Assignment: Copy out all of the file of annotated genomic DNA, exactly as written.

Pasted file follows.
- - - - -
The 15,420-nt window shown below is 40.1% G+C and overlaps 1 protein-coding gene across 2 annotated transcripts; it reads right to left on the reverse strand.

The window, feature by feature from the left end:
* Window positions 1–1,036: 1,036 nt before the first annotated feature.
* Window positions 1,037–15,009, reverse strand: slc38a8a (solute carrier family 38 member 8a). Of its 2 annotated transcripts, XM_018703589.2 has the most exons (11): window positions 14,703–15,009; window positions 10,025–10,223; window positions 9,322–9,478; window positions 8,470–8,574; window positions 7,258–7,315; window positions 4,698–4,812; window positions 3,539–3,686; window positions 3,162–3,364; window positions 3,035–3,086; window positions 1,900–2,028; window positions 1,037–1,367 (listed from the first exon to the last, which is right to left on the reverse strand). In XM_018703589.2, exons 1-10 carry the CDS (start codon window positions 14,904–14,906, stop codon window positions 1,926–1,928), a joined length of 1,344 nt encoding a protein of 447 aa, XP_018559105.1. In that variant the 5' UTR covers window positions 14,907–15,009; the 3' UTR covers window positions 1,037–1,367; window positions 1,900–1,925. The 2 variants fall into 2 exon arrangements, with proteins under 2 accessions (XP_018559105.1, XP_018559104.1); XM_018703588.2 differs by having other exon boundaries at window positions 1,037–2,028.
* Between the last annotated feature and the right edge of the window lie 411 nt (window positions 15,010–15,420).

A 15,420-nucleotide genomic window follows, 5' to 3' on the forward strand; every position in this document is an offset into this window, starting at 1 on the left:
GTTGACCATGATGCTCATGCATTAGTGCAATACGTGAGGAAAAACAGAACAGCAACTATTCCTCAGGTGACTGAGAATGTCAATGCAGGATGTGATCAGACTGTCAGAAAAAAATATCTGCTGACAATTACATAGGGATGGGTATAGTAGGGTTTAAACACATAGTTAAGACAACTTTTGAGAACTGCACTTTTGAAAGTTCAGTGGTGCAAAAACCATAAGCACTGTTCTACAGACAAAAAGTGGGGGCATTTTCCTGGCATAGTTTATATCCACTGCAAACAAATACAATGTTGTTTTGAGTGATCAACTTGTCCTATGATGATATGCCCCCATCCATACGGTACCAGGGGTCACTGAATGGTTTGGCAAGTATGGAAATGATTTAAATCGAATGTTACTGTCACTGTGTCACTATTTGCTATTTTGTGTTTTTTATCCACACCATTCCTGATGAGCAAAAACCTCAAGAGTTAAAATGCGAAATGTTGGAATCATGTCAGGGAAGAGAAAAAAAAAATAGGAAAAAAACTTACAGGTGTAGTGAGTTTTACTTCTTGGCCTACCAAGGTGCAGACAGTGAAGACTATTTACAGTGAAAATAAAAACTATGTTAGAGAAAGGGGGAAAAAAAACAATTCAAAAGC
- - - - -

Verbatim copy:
The 15,420-nt window shown below is 40.1% G+C and overlaps 1 protein-coding gene across 2 annotated transcripts; it reads right to left on the reverse strand.

The window, feature by feature from the left end:
* Window positions 1–1,036: 1,036 nt before the first annotated feature.
* Window positions 1,037–15,009, reverse strand: slc38a8a (solute carrier family 38 member 8a). Of its 2 annotated transcripts, XM_018703589.2 has the most exons (11): window positions 14,703–15,009; window positions 10,025–10,223; window positions 9,322–9,478; window positions 8,470–8,574; window positions 7,258–7,315; window positions 4,698–4,812; window positions 3,539–3,686; window positions 3,162–3,364; window positions 3,035–3,086; window positions 1,900–2,028; window positions 1,037–1,367 (listed from the first exon to the last, which is right to left on the reverse strand). In XM_018703589.2, exons 1-10 carry the CDS (start codon window positions 14,904–14,906, stop codon window positions 1,926–1,928), a joined length of 1,344 nt encoding a protein of 447 aa, XP_018559105.1. In that variant the 5' UTR covers window positions 14,907–15,009; the 3' UTR covers window positions 1,037–1,367; window positions 1,900–1,925. The 2 variants fall into 2 exon arrangements, with proteins under 2 accessions (XP_018559105.1, XP_018559104.1); XM_018703588.2 differs by having other exon boundaries at window positions 1,037–2,028.
* Between the last annotated feature and the right edge of the window lie 411 nt (window positions 15,010–15,420).

A 15,420-nucleotide genomic window follows, 5' to 3' on the forward strand; every position in this document is an offset into this window, starting at 1 on the left:
GTTGACCATGATGCTCATGCATTAGTGCAATACGTGAGGAAAAACAGAACAGCAACTATTCCTCAGGTGACTGAGAATGTCAATGCAGGATGTGATCAGACTGTCAGAAAAAAATATCTGCTGACAATTACATAGGGATGGGTATAGTAGGGTTTAAACACATAGTTAAGACAACTTTTGAGAACTGCACTTTTGAAAGTTCAGTGGTGCAAAAACCATAAGCACTGTTCTACAGACAAAAAGTGGGGGCATTTTCCTGGCATAGTTTATATCCACTGCAAACAAATACAATGTTGTTTTGAGTGATCAACTTGTCCTATGATGATATGCCCCCATCCATACGGTACCAGGGGTCACTGAATGGTTTGGCAAGTATGGAAATGATTTAAATCGAATGTTACTGTCACTGTGTCACTATTTGCTATTTTGTGTTTTTTATCCACACCATTCCTGATGAGCAAAAACCTCAAGAGTTAAAATGCGAAATGTTGGAATCATGTCAGGGAAGAGAAAAAAAAAATAGGAAAAAAACTTACAGGTGTAGTGAGTTTTACTTCTTGGCCTACCAAGGTGCAGACAGTGAAGACTATTTACAGTGAAAATAAAAACTATGTTAGAGAAAGGGGGAAAAAAAACAATTCAAAAGC